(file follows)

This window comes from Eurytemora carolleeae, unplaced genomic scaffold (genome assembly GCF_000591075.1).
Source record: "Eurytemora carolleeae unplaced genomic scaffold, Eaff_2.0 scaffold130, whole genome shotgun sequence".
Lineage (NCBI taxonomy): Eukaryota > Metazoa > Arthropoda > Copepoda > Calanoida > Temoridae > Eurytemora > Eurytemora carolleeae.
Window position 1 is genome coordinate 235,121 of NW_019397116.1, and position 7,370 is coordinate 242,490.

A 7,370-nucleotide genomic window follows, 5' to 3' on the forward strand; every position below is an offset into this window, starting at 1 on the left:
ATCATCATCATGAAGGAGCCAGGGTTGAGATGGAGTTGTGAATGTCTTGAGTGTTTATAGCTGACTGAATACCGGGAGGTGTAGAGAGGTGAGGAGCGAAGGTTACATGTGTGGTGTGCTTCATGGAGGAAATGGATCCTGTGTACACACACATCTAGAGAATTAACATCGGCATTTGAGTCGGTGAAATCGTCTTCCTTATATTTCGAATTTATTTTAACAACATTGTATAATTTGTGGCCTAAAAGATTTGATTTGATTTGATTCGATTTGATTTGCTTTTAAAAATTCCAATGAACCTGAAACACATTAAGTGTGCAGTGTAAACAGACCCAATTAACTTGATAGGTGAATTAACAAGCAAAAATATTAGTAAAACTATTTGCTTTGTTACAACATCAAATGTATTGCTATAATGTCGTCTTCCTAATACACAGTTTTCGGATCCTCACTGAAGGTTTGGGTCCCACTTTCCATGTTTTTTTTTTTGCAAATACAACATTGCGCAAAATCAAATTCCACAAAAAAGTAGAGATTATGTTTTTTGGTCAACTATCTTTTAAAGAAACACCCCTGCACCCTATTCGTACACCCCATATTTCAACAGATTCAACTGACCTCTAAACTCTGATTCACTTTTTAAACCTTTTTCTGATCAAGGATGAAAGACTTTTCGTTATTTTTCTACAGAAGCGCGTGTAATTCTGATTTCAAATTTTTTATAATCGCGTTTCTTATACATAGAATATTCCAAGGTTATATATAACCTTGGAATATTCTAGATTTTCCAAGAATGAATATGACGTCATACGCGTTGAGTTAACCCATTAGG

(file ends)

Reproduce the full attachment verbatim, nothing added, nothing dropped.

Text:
This window comes from Eurytemora carolleeae, unplaced genomic scaffold (genome assembly GCF_000591075.1).
Source record: "Eurytemora carolleeae unplaced genomic scaffold, Eaff_2.0 scaffold130, whole genome shotgun sequence".
Lineage (NCBI taxonomy): Eukaryota > Metazoa > Arthropoda > Copepoda > Calanoida > Temoridae > Eurytemora > Eurytemora carolleeae.
Window position 1 is genome coordinate 235,121 of NW_019397116.1, and position 7,370 is coordinate 242,490.

A 7,370-nucleotide genomic window follows, 5' to 3' on the forward strand; every position below is an offset into this window, starting at 1 on the left:
ATCATCATCATGAAGGAGCCAGGGTTGAGATGGAGTTGTGAATGTCTTGAGTGTTTATAGCTGACTGAATACCGGGAGGTGTAGAGAGGTGAGGAGCGAAGGTTACATGTGTGGTGTGCTTCATGGAGGAAATGGATCCTGTGTACACACACATCTAGAGAATTAACATCGGCATTTGAGTCGGTGAAATCGTCTTCCTTATATTTCGAATTTATTTTAACAACATTGTATAATTTGTGGCCTAAAAGATTTGATTTGATTTGATTCGATTTGATTTGCTTTTAAAAATTCCAATGAACCTGAAACACATTAAGTGTGCAGTGTAAACAGACCCAATTAACTTGATAGGTGAATTAACAAGCAAAAATATTAGTAAAACTATTTGCTTTGTTACAACATCAAATGTATTGCTATAATGTCGTCTTCCTAATACACAGTTTTCGGATCCTCACTGAAGGTTTGGGTCCCACTTTCCATGTTTTTTTTTTTGCAAATACAACATTGCGCAAAATCAAATTCCACAAAAAAGTAGAGATTATGTTTTTTGGTCAACTATCTTTTAAAGAAACACCCCTGCACCCTATTCGTACACCCCATATTTCAACAGATTCAACTGACCTCTAAACTCTGATTCACTTTTTAAACCTTTTTCTGATCAAGGATGAAAGACTTTTCGTTATTTTTCTACAGAAGCGCGTGTAATTCTGATTTCAAATTTTTTATAATCGCGTTTCTTATACATAGAATATTCCAAGGTTATATATAACCTTGGAATATTCTAGATTTTCCAAGAATGAATATGACGTCATACGCGTTGAGTTAACCCATTAGG